A true cultural experience and one I advise every visitor to Australia, and every Aussie, should experience. A beautiful gem of a place
I interviewed Peter Bolgi about his job as a guide.
Mataranka has some great natural springs where you can swim safely without becoming a crocodiles dinner. We stayed at the Territory Manor where they feed tame leaping barramundi twice a day.
Out here in the outback, pubs and petrol stops are the hub of the universe. It is not unusual to travel 300 km between fuel stations. Renner Springs is one such stop, slap bang in the middle of nowhere. It is sustained by a natural spring. All fruit, vegetables and meat come from Adelaide 2,206 km south and petrol supplies are freighted 836 km from Darwin. I interviewed Jasmine, a bar maid at Renner for the last two years. What sort of woman lives in such an isolated location?
Thirty minutes drive from Mt. Isa, West Leichardt station is a 310,000 acre cattle station. Up here there are two seasons, the dry and the wet. Currently it is the end of the dry season, a time of maintenance and repair. It’s also a time of waiting…waiting for the first rains to hit. The land is harsh and dry, having gone up to 40 weeks without rain. I interviewed station owner Ron Croft about life in the outback.
Ron has his dams stocked with a variety of fish including Barramundi and Sooty Grunter. We had a go with the rods and caught two Sooty Grunters with the first two casts.
Karumba on the Gulf of Carpentaria, is renown for it’s great sport fishing. It is currently the build up to the wet season with temperatures soar above 40 degrees, with humidity around 75%. You really have to be here to understand how draining this sort of climate can be. People tend to get a bit stir crazy this time of year, waiting for the first rains of the wet to fall. And when the wet does hit, Karumba can be cut off from the rest of the world for up to 12 weeks due to flood waters cutting road access. During these times food drops are made by helicopter for stranded Karumba residents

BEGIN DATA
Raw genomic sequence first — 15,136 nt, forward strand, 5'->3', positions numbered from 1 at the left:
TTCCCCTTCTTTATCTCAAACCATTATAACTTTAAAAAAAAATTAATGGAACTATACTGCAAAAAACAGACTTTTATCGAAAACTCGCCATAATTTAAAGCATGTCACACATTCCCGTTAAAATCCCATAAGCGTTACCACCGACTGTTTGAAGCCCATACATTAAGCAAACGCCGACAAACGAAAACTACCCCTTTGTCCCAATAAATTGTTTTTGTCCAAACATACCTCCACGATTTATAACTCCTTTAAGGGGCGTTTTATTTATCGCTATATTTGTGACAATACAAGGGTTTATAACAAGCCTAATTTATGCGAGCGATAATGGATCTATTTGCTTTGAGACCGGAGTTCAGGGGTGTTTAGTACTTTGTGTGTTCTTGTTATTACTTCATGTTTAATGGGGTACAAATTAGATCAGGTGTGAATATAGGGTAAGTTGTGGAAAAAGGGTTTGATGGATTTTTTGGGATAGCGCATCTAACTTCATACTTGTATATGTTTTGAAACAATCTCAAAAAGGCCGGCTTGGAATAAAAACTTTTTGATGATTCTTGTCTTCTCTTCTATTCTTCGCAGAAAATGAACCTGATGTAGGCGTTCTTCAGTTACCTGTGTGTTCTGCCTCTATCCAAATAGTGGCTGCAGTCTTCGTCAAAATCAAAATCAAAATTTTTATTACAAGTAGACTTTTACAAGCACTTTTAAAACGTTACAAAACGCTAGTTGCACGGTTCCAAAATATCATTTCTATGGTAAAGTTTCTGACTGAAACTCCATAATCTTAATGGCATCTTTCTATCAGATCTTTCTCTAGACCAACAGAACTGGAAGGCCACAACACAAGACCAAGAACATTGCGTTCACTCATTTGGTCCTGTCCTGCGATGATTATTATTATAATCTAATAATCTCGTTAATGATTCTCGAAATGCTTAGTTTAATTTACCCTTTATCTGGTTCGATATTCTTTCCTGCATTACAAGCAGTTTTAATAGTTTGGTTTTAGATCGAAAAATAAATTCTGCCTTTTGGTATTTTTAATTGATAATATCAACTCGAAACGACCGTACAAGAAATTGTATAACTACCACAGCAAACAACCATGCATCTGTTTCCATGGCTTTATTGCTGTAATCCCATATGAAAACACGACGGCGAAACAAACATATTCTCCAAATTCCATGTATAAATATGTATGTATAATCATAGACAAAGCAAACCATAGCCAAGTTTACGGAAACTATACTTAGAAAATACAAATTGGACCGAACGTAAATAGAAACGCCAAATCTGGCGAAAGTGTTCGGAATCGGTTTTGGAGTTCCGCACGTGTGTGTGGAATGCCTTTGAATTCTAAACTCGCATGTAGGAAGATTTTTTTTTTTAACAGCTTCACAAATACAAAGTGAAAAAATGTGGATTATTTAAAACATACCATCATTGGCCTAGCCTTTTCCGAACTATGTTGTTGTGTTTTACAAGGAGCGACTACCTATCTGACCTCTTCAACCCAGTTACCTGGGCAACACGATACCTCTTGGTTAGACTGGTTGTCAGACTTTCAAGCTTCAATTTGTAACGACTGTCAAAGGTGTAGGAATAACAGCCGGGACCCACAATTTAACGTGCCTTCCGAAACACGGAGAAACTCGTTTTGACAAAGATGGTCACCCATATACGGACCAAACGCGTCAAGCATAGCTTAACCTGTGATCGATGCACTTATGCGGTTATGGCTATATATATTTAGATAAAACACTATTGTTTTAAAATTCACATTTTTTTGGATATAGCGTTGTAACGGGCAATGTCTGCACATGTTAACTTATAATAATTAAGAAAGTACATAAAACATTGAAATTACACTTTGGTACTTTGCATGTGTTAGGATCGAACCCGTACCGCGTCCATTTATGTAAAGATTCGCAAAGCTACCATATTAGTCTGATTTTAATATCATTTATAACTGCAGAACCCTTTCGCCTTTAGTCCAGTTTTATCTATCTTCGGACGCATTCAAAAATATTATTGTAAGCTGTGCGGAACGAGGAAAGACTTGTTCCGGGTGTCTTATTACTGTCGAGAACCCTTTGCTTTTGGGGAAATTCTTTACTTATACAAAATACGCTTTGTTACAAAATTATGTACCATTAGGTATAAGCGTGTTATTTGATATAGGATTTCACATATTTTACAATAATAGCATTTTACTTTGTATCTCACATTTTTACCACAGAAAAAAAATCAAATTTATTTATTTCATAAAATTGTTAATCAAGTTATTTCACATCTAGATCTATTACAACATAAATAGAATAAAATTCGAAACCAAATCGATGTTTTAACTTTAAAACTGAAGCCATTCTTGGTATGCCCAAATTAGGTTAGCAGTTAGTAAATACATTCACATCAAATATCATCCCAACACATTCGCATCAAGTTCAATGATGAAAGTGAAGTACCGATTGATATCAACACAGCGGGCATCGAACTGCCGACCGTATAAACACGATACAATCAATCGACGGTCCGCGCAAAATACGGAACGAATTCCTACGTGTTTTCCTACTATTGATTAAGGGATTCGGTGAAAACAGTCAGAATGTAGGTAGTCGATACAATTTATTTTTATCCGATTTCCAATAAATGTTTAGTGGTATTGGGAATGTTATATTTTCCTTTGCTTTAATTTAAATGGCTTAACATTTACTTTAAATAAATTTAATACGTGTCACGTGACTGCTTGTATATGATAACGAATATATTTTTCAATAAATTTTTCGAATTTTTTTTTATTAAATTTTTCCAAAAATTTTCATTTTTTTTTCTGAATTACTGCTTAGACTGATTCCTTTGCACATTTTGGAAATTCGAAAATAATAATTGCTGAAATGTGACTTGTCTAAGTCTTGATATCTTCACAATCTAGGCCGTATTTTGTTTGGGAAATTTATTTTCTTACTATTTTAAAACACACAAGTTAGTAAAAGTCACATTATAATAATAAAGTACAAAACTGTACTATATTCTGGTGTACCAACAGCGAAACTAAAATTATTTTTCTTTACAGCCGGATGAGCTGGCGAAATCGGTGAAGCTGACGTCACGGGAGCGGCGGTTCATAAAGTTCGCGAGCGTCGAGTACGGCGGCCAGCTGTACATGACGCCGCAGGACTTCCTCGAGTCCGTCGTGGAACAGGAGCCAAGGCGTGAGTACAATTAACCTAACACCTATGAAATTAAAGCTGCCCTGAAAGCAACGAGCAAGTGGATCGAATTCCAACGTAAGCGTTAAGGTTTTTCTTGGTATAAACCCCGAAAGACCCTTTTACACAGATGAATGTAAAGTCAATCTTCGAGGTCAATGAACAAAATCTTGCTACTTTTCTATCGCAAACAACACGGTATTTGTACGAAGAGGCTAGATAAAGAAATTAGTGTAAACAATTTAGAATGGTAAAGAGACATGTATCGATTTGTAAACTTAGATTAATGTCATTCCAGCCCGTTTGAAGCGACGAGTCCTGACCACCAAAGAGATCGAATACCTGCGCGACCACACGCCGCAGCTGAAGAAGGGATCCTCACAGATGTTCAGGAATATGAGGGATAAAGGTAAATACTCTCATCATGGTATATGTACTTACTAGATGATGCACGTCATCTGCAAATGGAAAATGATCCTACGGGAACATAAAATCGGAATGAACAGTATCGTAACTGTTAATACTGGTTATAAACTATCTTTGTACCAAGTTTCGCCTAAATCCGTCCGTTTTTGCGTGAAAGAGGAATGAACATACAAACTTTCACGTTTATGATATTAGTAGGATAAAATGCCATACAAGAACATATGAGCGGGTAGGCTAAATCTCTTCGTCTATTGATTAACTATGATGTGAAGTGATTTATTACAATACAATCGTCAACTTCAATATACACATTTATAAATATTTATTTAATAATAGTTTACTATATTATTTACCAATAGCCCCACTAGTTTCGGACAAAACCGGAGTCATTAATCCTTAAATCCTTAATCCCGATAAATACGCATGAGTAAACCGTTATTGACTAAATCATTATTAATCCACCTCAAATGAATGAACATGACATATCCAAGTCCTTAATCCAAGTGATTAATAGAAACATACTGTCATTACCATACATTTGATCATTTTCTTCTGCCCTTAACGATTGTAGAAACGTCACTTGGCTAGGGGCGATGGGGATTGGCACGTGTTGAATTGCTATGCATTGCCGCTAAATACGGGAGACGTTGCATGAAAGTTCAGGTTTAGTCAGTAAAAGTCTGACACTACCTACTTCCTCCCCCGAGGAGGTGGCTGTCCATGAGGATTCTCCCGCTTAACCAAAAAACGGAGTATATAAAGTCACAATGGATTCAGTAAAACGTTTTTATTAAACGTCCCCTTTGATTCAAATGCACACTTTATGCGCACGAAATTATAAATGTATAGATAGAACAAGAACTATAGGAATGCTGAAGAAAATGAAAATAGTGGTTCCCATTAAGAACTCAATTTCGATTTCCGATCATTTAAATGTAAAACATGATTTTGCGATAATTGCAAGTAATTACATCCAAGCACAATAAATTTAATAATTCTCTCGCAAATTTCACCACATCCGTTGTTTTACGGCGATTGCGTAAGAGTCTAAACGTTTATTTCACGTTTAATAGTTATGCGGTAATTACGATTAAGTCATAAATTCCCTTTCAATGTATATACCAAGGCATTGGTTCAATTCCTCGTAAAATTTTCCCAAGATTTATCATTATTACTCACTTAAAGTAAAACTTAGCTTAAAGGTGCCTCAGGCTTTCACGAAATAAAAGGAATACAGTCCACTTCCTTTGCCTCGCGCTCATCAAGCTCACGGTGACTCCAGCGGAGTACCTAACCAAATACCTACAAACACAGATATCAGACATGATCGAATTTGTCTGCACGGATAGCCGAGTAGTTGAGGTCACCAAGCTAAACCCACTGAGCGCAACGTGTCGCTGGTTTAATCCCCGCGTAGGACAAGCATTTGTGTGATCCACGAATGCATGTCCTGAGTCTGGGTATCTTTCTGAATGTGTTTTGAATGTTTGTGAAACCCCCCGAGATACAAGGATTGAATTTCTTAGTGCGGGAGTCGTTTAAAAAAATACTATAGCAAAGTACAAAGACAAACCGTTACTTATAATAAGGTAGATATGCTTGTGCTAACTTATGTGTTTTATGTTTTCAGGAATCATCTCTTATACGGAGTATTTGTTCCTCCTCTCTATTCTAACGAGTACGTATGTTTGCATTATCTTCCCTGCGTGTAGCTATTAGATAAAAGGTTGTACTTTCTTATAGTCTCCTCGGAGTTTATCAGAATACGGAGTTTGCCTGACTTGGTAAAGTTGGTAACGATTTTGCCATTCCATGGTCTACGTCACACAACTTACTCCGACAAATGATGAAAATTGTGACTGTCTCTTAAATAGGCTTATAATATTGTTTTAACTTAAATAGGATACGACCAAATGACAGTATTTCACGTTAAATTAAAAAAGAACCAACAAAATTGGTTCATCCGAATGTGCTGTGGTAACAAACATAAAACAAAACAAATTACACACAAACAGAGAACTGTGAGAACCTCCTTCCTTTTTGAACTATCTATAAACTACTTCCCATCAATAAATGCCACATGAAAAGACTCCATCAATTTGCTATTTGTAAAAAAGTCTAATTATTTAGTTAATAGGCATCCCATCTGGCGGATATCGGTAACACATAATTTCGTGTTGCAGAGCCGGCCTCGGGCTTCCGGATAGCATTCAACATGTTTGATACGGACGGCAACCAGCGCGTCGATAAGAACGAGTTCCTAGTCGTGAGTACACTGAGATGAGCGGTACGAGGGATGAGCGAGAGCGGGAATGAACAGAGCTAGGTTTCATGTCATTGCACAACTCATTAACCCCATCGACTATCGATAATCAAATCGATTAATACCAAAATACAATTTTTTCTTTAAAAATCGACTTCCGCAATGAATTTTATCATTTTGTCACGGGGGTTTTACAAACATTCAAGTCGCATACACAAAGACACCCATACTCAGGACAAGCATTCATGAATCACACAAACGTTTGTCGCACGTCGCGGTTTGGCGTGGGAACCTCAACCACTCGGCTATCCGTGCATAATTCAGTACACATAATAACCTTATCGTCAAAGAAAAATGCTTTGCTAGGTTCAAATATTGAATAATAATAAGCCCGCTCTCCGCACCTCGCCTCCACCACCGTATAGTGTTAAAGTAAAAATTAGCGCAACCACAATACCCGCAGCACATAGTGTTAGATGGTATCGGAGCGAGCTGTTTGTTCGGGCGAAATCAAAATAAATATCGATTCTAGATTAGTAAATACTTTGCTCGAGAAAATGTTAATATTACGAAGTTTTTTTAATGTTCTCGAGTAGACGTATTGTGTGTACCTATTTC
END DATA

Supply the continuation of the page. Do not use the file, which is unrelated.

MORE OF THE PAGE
Local police officer Jason Jesse is a keen fisherman who took us out on his boat to catch some barramundi, Australia’s premier native sports fish.
The Undara lava tubes were formed one hundred and ninety thousand years ago when a volcanic eruption spewed lava along creeks and riverbeds to form the lava tubes left today.
I interviewed Savannah Guide Val Speedie. Savannah guides is a network of professional tour guides with an in-depth collective knowledge of the natural and cultural assets of the tropical savannahs of northern Australia. Val has been a guide at Undara for the last ten years and has a vast knowledge of the area. Click on pic to the left to see her video.
We tried doing some night driving to beat the intense day time heat. Not a good idea in the outback, the roads were thick with kamakazi kangaroos and roaming cattle. During a 150 km journey the carnage toll was three kangaroos and one unidentified flying bird. Without a roo bar we would have been in for some serious damage to the car. In the end we only lost a headlight.
Only one hours drive from Cairns, the tablelands feature some magnificant waterfalls, crater lakes and rainforest. We also dropped into the Crystal Caves at Atherton which feature a great collection of crystals and fossils from around the world.
Join Australian filmmaker Mark Shea as he continues traveling up the East Coast of Australia meeting local people and exploring their hometowns.